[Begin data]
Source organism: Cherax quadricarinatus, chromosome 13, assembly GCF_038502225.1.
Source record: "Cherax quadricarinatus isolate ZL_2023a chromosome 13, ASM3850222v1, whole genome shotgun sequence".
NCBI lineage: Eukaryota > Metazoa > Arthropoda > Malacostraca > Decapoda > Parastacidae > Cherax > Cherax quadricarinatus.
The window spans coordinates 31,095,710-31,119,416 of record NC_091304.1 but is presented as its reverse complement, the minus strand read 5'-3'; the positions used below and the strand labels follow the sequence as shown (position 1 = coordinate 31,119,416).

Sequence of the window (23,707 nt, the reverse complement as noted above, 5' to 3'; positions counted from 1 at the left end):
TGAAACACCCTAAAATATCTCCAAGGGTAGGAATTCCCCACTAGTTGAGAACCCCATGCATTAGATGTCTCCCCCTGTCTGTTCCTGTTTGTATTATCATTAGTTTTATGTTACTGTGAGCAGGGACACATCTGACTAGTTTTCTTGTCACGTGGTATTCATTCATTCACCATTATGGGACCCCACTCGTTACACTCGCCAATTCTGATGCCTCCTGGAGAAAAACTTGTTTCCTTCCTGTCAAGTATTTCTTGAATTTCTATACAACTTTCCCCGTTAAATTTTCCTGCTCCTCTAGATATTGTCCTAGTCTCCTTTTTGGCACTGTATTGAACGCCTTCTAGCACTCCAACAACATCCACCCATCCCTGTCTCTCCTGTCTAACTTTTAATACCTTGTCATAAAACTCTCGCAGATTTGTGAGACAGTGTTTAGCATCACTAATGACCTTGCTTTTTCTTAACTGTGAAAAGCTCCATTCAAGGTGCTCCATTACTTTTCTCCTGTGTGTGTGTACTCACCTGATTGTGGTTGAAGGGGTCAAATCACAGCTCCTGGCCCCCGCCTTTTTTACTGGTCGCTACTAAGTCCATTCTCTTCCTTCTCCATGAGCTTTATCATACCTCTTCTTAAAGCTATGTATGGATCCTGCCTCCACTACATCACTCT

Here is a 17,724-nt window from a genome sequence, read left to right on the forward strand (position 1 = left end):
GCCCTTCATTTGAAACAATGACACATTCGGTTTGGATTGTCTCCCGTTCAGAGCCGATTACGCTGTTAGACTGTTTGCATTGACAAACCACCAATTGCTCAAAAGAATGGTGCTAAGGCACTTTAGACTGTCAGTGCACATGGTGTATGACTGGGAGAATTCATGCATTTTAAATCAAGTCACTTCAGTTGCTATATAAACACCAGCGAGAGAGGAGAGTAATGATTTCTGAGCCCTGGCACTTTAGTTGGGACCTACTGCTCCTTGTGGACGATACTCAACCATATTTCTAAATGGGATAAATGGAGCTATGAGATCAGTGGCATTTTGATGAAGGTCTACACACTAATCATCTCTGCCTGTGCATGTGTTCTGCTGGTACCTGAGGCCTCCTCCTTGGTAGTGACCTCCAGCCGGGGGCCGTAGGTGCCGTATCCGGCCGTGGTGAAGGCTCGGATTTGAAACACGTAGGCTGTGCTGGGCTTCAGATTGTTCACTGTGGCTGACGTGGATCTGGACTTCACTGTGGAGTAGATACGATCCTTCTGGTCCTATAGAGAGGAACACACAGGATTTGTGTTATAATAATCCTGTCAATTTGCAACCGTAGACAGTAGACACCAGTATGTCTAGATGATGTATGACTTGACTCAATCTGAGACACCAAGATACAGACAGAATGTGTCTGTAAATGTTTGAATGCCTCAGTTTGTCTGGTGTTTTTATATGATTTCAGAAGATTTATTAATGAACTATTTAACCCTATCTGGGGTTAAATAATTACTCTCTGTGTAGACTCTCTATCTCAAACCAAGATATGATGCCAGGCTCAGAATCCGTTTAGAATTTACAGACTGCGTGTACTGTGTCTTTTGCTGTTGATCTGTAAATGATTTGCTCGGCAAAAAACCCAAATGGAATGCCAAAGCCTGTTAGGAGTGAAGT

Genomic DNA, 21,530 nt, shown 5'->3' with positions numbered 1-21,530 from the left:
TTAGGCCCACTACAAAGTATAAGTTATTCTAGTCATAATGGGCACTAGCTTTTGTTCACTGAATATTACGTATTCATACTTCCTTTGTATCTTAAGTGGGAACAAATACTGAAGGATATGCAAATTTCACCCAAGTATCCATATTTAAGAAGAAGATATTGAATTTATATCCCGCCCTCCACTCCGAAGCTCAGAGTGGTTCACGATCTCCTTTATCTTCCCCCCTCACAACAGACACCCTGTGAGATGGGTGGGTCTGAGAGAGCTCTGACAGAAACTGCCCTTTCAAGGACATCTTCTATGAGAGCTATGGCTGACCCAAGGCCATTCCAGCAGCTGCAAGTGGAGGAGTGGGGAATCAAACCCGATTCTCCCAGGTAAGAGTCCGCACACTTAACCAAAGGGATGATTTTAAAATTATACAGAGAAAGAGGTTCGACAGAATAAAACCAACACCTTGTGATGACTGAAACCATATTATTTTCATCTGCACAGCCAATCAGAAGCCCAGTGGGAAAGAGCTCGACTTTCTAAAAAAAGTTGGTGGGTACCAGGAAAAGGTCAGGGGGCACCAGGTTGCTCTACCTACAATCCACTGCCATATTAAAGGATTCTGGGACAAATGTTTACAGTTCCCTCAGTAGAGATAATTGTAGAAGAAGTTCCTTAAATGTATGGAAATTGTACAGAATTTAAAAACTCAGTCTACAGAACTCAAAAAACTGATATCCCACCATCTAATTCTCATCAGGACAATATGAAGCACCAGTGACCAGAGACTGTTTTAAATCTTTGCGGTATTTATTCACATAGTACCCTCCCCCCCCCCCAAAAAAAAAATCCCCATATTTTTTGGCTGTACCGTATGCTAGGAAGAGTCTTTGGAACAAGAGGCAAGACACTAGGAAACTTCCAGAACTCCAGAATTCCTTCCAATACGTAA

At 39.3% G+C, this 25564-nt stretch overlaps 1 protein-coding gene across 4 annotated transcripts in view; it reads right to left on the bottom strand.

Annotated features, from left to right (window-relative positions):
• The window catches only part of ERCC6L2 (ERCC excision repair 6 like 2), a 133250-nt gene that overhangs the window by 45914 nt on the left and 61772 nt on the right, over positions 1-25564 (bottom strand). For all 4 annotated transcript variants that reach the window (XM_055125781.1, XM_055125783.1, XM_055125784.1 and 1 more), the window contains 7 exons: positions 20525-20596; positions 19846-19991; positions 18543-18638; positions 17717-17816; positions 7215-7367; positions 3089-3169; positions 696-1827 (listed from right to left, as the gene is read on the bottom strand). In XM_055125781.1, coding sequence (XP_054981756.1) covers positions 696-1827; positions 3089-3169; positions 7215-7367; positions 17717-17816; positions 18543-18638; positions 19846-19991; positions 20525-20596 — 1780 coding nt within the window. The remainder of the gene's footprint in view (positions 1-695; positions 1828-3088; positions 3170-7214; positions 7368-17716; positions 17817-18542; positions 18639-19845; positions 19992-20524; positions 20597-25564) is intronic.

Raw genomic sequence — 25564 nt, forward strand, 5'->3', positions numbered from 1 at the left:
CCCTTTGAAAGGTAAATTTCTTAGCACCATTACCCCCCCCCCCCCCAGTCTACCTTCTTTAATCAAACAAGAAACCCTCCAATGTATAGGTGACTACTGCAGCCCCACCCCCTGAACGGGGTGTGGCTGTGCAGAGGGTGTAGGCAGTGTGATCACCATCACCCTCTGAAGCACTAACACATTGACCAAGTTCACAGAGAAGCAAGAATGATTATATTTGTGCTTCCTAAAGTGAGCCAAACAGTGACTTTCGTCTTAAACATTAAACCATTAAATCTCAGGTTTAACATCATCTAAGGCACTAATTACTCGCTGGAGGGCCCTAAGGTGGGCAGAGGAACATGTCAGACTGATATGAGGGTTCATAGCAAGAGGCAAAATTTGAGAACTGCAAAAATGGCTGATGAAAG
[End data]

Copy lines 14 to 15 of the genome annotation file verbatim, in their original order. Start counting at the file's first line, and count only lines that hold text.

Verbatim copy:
Raw genomic sequence — 25564 nt, forward strand, 5'->3', positions numbered from 1 at the left:
CCCTTTGAAAGGTAAATTTCTTAGCACCATTACCCCCCCCCCCCCCAGTCTACCTTCTTTAATCAAACAAGAAACCCTCCAATGTATAGGTGACTACTGCAGCCCCACCCCCTGAACGGGGTGTGGCTGTGCAGAGGGTGTAGGCAGTGTGATCACCATCACCCTCTGAAGCACTAACACATTGACCAAGTTCACAGAGAAGCAAGAATGATTATATTTGTGCTTCCTAAAGTGAGCCAAACAGTGACTTTCGTCTTAAACATTAAACCATTAAATCTCAGGTTTAACATCATCTAAGGCACTAATTACTCGCTGGAGGGCCCTAAGGTGGGCAGAGGAACATGTCAGACTGATATGAGGGTTCATAGCAAGAGGCAAAATTTGAGAACTGCAAAAATGGCTGATGAAAG